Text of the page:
2021 Driving Injustice: Consequences and Disparities in North Carolina Legal and Traffic Debt


North Carolina’s criminal debt load is well over $100 million, with over 650,000 people with unpaid criminal court debt.

An increase in fines, fees, and license suspension for traffic tickets, infractions, and misdemeanors has created a vicious cycle of court debt. People who do not pay their debt within months are unlikely to do so, and many of the current suspensions in North Carolina are at least five years old. As a result, court debt has long-lasting effects on North Carolinians, including loss of employment, housing, public assistance, and voting rights. In addition, the harms from court debt disproportionately impact people of color and low-income individuals. This report examines individual-level traffic case data from the late 1980s to January 2021 provided by the North Carolina Administrative Office of the Courts (AOC), and survey results from North Carolinians about the impact of having a suspended license.  The report also includes two short interviews discussing the work of the Durham Expunction and Restoration Program program to restore suspended or revoked driver’s licenses.

You can read the full text here.

Key Findings:

  • North Carolina’s criminal debt load is well over $100 million, with over 650,000 people with unpaid criminal court debt.
  • Over 1.2 million people in North Carolina have active suspensions for failure to comply (failure to pay court costs in a criminal case) and failure to appear.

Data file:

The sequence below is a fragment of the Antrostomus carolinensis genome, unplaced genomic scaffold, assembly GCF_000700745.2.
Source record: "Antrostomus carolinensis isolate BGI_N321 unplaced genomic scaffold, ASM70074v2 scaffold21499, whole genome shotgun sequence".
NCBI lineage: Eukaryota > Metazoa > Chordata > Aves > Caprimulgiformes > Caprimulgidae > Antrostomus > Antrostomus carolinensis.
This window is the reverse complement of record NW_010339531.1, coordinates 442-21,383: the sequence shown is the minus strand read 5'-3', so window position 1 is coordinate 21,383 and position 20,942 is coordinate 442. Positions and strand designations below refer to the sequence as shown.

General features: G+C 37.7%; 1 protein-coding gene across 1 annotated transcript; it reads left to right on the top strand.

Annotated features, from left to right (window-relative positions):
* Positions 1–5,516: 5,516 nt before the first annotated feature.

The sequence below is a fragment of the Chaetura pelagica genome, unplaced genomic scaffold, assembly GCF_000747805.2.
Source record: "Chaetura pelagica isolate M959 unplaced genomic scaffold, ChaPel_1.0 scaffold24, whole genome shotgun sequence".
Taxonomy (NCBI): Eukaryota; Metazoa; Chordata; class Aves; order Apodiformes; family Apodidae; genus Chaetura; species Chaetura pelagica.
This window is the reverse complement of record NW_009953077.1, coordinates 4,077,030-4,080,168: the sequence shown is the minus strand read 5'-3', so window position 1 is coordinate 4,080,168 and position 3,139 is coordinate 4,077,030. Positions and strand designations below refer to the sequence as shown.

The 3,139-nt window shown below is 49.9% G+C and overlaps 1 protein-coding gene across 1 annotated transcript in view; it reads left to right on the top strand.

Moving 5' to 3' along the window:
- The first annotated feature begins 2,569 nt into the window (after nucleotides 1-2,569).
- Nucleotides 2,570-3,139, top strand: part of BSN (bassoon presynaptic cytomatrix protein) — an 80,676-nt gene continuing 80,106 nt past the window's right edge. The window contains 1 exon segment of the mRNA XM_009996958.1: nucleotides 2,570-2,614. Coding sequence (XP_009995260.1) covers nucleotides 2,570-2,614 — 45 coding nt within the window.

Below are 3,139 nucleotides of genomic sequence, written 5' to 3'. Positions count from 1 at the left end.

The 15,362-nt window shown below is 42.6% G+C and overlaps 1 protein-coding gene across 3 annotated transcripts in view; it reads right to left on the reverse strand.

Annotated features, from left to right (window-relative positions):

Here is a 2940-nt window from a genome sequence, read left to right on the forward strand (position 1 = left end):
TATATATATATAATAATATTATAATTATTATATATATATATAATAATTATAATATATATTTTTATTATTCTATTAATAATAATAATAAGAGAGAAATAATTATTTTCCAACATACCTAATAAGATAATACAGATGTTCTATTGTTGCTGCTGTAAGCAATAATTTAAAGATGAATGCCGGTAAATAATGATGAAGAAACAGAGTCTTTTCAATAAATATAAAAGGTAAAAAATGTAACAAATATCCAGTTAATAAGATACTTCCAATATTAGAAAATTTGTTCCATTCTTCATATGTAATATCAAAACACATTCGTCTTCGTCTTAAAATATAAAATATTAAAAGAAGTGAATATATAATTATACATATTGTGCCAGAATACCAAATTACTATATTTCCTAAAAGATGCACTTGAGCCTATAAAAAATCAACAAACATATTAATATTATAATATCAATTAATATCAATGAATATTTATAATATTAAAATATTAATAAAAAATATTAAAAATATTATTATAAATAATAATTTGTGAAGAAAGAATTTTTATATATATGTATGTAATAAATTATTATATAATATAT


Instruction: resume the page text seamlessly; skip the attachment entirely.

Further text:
• Failure to comply with debt from traffic offenses is the most common reason for driver’s license suspensions.
  • North Carolina is one of 33 states that requires suspension of driver’s licenses for non-driving-related reasons.
  • Black people and other people of color are twice as likely to have their license suspended than white people.
  • 28.5 percent of people surveyed reported they were evicted as a result of the suspension of their license.
  • North Carolinians who make over $50,000 per year are 46 percent less likely to have a suspension than those who make less.


  • End the automatic suspension of driver’s licenses indefinitely for nondriving-related offenses, including failure to pay and appear in court.
  • Require an ability to pay assessment for all individuals and explicitly give judges the power to waive or reduce fines and fees based on an individual’s inability to pay.
  • Presume indigency for individuals eligible for a public defender, receive public assistance, have a household income that does not exceed 200% of the federal poverty guidelines, are homeless, or are mandated to a correctional institution or treatment facility.
  • Adopt a system for debt relief from criminal legal debt and driver’s license suspensions.
Wilson Center for Science and Justice at Duke Law